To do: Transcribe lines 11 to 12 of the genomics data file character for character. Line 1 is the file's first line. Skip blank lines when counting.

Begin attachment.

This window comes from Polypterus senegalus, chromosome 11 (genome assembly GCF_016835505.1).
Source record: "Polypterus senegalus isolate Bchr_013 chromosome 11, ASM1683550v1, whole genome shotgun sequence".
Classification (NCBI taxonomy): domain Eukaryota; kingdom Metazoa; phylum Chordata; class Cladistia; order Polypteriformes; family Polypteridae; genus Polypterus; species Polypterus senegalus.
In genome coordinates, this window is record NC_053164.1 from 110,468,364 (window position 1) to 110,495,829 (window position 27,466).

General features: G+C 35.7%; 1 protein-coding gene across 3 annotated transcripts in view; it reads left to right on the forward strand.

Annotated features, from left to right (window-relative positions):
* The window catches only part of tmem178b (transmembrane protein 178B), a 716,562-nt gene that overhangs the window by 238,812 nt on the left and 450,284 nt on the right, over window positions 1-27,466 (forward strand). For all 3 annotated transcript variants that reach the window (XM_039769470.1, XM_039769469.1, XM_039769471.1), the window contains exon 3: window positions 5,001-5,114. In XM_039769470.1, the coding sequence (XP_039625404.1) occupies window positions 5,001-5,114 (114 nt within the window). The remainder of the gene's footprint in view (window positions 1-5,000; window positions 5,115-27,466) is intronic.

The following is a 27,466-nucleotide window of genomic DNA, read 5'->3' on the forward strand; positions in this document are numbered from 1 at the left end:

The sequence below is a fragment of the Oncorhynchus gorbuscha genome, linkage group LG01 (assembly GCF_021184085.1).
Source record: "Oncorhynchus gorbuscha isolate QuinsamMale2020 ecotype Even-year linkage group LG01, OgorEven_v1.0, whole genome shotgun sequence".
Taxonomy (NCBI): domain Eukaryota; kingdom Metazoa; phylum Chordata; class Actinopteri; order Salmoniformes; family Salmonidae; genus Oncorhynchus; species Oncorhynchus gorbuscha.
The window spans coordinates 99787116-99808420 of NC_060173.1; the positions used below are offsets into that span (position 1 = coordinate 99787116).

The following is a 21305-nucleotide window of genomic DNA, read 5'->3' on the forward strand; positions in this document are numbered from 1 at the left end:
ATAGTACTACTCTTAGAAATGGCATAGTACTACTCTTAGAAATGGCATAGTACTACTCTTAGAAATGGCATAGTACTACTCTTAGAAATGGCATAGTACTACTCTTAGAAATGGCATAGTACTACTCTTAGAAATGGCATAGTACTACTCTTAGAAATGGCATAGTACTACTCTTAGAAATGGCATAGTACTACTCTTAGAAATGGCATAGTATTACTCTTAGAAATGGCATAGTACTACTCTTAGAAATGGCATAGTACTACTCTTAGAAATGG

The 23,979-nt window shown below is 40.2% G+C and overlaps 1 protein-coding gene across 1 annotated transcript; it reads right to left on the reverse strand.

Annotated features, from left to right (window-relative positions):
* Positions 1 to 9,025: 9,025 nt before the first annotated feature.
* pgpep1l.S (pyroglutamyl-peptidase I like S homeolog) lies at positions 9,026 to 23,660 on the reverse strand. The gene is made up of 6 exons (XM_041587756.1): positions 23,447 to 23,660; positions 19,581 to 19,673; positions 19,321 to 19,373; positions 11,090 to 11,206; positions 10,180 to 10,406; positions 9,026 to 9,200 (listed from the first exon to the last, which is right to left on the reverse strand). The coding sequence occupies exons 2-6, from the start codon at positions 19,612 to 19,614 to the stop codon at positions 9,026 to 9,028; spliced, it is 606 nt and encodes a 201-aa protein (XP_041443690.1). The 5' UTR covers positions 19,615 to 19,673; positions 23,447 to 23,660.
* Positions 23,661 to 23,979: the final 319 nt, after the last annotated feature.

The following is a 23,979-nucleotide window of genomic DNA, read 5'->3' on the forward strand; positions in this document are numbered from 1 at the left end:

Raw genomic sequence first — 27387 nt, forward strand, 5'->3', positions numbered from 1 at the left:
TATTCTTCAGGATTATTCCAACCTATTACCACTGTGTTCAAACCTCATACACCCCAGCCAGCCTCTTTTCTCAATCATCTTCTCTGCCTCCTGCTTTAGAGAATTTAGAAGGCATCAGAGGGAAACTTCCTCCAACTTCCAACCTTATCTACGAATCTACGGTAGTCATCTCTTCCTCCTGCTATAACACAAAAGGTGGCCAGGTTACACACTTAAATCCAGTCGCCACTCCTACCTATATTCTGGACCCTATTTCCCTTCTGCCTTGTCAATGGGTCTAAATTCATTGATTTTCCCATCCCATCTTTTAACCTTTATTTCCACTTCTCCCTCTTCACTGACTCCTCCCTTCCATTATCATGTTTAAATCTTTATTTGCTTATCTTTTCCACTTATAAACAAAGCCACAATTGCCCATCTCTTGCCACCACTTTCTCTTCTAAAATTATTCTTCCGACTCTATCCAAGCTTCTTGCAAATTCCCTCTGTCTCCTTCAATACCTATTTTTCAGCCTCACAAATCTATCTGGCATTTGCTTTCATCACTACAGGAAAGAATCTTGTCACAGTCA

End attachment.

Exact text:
Taxonomy (NCBI): domain Eukaryota; kingdom Metazoa; phylum Chordata; class Actinopteri; order Salmoniformes; family Salmonidae; genus Oncorhynchus; species Oncorhynchus gorbuscha.
The window spans coordinates 99787116-99808420 of NC_060173.1; the positions used below are offsets into that span (position 1 = coordinate 99787116).